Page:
As Israel celebrates her national birthday on May 14th, we acknowledge that one of the greatest miracles of the Bible is before our very eyes: the continuing existence of the Jewish people.
Again and again, throughout the many centuries and empires, attempts to wipe out the Jews have always failed. The Egyptians, the Assyrians, the Babylonians, the Persians, the Greeks, the Romans, the Crusaders, and the Nazis of Germany all failed in their aggressive attempts at genocide.
Bible prophecy is, indeed, history written in advance. Israel is the lens through which the Bible presents both the past and the future of the world itself. It is the means through which God’s program for the redemption of mankind will be performed.
The Israelites originally went down to Egypt as a family, were enslaved, and after four centuries, emerged as a nation. God referred to this emergent nation as His “firstborn” (Ex 4:22). And it was His plan to use them to bring forth the One who would be the Redeemer of mankind.
Their saga begins with God’s covenant and land grant to Abraham.1 Their prophets warned that the en-tire world would ultimately go to war over this land grant and that is exactly what is being challenged by the world today.
But there is much more at stake than simply Israel’s right to the land. God’s plan for the redemption of mankind is ultimately at issue.
Israel’s vicissitudes—both ups and downs—were continually predicted by the prophets throughout their entire history. After the civil war following Solomon’s death, the histories of both the Northern Kingdom and Southern Kingdom became astonishingly graphic. The dismal decline of the Northern Kingdom resulted in their being obliterated from existence.
The commitment of God to David’s dynasty is all that prevented the Southern Kingdom from a similar fate. Although the Kingdom suffered as a captive of the Babylonian Empire (prophesied in Deut 28:49-57), through the prophet Jeremiah it was promised deliverance after seventy years and a return to the land. And those seventy years were fulfilled to the very day!2
Though Israel’s Babylonian captivity was its first removal from the land, God restored and continued to woo the nation to faithfulness. Christ’s arrival, ministry, and ultimate rejection are well-known historically, but few people realize how much this led to the Jews’ later dispersions. Jesus Himself gave us His perspective when He said:
O Jerusalem, Jerusalem, thou that killest the prophets, and stonest them which are sent unto thee, how often would I have gathered thy children together, even as a hen gathereth her chick-ens under her wings, and ye would not! Behold, your house is left unto you desolate. For I say unto you, Ye shall not see me henceforth, till ye shall say, Blessed is he that cometh in the name of the Lord.
The tragedy of all history—the rejection of Christ—led to the destruction of Jerusalem by the Romans in A.D. 70. In fact, Luke 21:24 foretold that the Jewish people “shall be led away captive into all nations,” a statement that reflects the very language of Deuteronomy 28:64: “Then the Lord will scatter you among all peoples, from one end of the earth to the other” (NKJV).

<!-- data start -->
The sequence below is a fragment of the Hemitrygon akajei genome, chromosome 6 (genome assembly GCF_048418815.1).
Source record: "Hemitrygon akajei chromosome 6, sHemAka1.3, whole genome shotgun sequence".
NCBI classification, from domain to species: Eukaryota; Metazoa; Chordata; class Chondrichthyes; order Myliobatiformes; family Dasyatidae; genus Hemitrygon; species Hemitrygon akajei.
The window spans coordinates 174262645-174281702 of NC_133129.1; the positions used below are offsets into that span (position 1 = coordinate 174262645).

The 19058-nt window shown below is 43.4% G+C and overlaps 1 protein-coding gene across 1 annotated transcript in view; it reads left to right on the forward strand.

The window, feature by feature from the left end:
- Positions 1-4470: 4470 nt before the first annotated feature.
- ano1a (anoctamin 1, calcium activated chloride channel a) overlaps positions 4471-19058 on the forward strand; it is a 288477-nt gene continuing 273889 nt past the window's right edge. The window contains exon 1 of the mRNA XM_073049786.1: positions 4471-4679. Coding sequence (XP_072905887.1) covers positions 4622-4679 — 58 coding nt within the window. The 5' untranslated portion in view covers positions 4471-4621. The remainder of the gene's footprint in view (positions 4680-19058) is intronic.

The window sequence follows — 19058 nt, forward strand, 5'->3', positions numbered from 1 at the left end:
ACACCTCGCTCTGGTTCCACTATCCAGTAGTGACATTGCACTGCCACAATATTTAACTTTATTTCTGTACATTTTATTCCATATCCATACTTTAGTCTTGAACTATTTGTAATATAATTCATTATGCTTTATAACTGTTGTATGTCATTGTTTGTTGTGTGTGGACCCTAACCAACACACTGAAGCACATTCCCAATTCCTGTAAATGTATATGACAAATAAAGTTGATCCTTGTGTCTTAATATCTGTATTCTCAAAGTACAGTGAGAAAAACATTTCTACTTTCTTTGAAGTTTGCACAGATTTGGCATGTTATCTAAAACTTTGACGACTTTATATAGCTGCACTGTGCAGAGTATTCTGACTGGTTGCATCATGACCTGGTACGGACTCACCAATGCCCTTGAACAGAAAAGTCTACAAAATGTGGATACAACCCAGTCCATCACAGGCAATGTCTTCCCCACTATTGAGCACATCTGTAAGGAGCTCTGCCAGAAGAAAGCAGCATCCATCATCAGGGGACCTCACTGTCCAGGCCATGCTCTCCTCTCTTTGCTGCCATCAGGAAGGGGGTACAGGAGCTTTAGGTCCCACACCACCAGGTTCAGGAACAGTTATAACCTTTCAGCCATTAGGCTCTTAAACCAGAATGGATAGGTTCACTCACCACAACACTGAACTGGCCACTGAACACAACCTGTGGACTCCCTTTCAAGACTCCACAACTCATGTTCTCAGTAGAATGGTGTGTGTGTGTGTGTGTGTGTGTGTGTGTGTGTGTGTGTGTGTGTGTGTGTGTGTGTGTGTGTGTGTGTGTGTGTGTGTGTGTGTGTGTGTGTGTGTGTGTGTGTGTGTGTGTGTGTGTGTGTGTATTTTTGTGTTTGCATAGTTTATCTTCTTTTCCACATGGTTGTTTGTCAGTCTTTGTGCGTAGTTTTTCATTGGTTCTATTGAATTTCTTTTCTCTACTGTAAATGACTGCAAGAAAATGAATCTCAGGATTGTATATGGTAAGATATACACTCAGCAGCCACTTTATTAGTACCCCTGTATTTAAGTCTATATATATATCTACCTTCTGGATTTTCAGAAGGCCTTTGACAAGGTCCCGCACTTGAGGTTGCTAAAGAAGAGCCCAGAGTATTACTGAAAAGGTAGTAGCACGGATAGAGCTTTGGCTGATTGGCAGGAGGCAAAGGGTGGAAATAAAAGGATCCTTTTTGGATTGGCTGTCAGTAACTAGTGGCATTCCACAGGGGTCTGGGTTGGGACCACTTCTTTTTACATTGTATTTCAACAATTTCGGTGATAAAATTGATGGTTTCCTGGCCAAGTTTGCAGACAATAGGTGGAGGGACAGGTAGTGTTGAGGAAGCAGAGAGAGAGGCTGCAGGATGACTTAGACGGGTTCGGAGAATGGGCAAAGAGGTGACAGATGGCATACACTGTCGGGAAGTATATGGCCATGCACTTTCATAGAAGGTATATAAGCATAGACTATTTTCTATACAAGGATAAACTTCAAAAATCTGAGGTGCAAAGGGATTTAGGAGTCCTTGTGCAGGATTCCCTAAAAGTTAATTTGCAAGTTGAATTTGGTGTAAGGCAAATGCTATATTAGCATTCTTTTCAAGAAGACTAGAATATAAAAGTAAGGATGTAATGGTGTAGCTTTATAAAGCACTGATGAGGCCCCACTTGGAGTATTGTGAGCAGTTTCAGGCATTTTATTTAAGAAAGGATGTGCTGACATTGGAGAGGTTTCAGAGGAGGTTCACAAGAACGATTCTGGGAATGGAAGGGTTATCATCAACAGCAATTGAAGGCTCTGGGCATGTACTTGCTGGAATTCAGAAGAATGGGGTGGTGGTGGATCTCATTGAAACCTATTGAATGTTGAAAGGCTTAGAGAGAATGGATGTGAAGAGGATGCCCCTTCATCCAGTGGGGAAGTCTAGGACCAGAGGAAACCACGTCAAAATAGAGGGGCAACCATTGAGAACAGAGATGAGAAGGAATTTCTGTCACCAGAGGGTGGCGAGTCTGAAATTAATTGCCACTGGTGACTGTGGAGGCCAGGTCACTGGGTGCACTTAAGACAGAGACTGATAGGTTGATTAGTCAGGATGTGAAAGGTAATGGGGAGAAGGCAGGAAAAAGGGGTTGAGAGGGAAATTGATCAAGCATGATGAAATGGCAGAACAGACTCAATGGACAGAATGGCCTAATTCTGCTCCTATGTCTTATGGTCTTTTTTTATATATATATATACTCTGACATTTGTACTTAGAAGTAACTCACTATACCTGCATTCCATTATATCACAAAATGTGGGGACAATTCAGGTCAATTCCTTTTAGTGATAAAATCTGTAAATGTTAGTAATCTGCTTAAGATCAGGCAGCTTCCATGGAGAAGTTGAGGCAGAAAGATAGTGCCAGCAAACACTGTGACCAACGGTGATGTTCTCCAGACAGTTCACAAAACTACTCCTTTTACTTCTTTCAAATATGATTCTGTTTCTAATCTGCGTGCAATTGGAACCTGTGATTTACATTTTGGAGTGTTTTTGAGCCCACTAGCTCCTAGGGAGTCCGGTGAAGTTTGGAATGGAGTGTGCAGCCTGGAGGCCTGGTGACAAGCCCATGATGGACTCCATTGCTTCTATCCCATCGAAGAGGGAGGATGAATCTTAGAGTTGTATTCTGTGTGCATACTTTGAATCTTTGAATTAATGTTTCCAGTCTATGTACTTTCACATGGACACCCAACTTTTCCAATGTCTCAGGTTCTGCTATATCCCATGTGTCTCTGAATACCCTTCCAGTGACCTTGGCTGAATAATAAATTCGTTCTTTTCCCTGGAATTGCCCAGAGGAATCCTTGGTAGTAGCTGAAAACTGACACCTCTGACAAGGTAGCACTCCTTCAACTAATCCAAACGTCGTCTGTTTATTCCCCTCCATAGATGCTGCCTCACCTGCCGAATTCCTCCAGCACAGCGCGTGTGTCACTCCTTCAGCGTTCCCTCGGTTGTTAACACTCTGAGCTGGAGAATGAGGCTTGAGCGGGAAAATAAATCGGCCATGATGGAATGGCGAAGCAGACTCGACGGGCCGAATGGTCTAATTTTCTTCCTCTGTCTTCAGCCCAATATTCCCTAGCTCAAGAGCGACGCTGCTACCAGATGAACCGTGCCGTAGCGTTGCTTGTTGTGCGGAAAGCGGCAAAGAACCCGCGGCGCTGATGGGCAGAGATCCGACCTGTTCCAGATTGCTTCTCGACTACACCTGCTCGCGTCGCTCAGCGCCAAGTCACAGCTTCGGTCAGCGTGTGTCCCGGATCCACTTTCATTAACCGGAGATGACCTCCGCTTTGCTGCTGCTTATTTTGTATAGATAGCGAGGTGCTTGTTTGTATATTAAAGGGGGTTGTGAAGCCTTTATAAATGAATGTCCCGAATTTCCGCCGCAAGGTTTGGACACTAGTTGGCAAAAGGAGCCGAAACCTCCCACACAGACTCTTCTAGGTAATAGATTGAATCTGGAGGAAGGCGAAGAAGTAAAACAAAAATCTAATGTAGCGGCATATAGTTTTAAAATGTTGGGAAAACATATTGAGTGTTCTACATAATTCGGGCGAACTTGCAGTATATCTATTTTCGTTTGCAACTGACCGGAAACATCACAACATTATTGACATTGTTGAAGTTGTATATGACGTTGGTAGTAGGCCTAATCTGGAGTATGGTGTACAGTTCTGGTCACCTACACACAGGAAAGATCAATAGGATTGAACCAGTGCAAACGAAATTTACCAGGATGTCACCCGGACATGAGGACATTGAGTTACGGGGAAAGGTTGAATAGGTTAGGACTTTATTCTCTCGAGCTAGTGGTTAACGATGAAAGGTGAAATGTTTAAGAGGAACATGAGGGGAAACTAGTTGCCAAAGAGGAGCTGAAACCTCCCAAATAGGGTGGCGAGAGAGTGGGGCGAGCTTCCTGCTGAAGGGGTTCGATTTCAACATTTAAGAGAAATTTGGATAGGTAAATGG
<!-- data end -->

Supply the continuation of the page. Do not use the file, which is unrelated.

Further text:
The Diaspora simply cannot be understood without the background of Deuteronomy.
The regathering of the Jews into their own home-land—the second time—is the key to understanding the times in which we live.
And it shall come to pass in that day, that the Lord shall set his hand again the second time to recover the remnant of his people, which shall be left, from Assyria, and from Egypt, and from Pathros, and from Cush, and from Elam, and from Shinar, and from Hamath, and from the islands of the sea. And he shall set up an ensign for the nations, and shall assemble the outcasts of Israel, and gather together the dispersed of Judah from the four corners of the earth.
Their first regathering was from their captivity in Babylon. The second time, prefigured in Ezekiel 37’s colorful “dry bones” prophecy, is one of the dramatic events of the twentieth century.
Many Bible scholars have felt that the Diaspora was a permanent judgment upon Israel for having rejected their Messiah. They felt that a literal return of the Jews to the land of Israel was fanciful and misinformed. It was a debate at the time between the “old-fashioned fundamentalists” and the modern “liberals.”
During World War II, many pundits were viewing the rise of Hitler as the “Antichrist.” However, there were a few radio commentators, M.R. Dehahn, H.A. Ironside, and others who pointed out that he couldn’t be: be-cause the nation Israel was not in its land.
A Litmus Test for Scholars
It was a dramatic day on May 14, 1948, when David Ben Gurion, using Ezekiel as his authority, announced on international radio the name of “Israel” as the new state and homeland for the Jews. It was a great day for the Jews. And it was a most significant day for Biblical scholarship as well. The debate about the literalness of God’s promises should have ended.
Immediately set upon by their Muslim enemies, Israel shocked the world by the miraculous victories in their War of Independence. Vastly outnumbered, they nevertheless established their fledgling state in the midst of impossible conditions.
In 1967, they again startled an astonished world with their miraculous victories in the Six-Day War. And again, in 1973, in the Yom Kippur War.
The saga of the Israeli Defense Forces has become a modern legend. And yet, the worse is still to come.
We continue to watch world events as they relate to the future of Israel, specifically the forthcoming “Time of Jacob’s trouble,” the climax of the current “struggle for Jerusalem”—one of the many strategic trends that we are witnessing now—and the ill-fated “Magog” invasion of Israel, predicted in Ezekiel 38-39.
These events are critical, yet-to-be-revealed moments in Israel’s ongoing history.